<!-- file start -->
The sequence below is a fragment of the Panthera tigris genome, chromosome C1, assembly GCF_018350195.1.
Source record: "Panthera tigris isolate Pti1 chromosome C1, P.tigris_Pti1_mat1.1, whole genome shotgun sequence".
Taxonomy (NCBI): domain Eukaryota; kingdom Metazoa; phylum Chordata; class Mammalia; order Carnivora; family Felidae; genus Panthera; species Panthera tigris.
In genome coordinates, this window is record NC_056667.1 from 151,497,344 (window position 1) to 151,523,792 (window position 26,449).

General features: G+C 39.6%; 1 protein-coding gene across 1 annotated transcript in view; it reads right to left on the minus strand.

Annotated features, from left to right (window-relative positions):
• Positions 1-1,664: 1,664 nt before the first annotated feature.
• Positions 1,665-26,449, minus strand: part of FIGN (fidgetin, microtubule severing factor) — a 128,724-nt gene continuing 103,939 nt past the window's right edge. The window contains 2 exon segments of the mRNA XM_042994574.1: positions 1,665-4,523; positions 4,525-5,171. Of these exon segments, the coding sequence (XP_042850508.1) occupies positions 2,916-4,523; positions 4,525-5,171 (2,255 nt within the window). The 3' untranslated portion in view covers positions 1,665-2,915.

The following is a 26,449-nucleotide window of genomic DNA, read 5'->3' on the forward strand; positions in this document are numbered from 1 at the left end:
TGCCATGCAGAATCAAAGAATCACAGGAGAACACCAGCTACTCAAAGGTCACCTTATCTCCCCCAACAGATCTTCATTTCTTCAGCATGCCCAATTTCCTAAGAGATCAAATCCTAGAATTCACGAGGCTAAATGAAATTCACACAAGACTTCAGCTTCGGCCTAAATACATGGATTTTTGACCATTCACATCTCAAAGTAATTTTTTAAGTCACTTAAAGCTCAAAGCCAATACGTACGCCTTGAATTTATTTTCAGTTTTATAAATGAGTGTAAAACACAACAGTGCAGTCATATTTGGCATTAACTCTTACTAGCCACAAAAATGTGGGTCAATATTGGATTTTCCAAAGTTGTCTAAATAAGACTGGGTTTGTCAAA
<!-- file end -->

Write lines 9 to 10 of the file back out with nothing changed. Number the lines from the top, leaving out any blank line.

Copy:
The following is a 26,449-nucleotide window of genomic DNA, read 5'->3' on the forward strand; positions in this document are numbered from 1 at the left end:
TGCCATGCAGAATCAAAGAATCACAGGAGAACACCAGCTACTCAAAGGTCACCTTATCTCCCCCAACAGATCTTCATTTCTTCAGCATGCCCAATTTCCTAAGAGATCAAATCCTAGAATTCACGAGGCTAAATGAAATTCACACAAGACTTCAGCTTCGGCCTAAATACATGGATTTTTGACCATTCACATCTCAAAGTAATTTTTTAAGTCACTTAAAGCTCAAAGCCAATACGTACGCCTTGAATTTATTTTCAGTTTTATAAATGAGTGTAAAACACAACAGTGCAGTCATATTTGGCATTAACTCTTACTAGCCACAAAAATGTGGGTCAATATTGGATTTTCCAAAGTTGTCTAAATAAGACTGGGTTTGTCAAA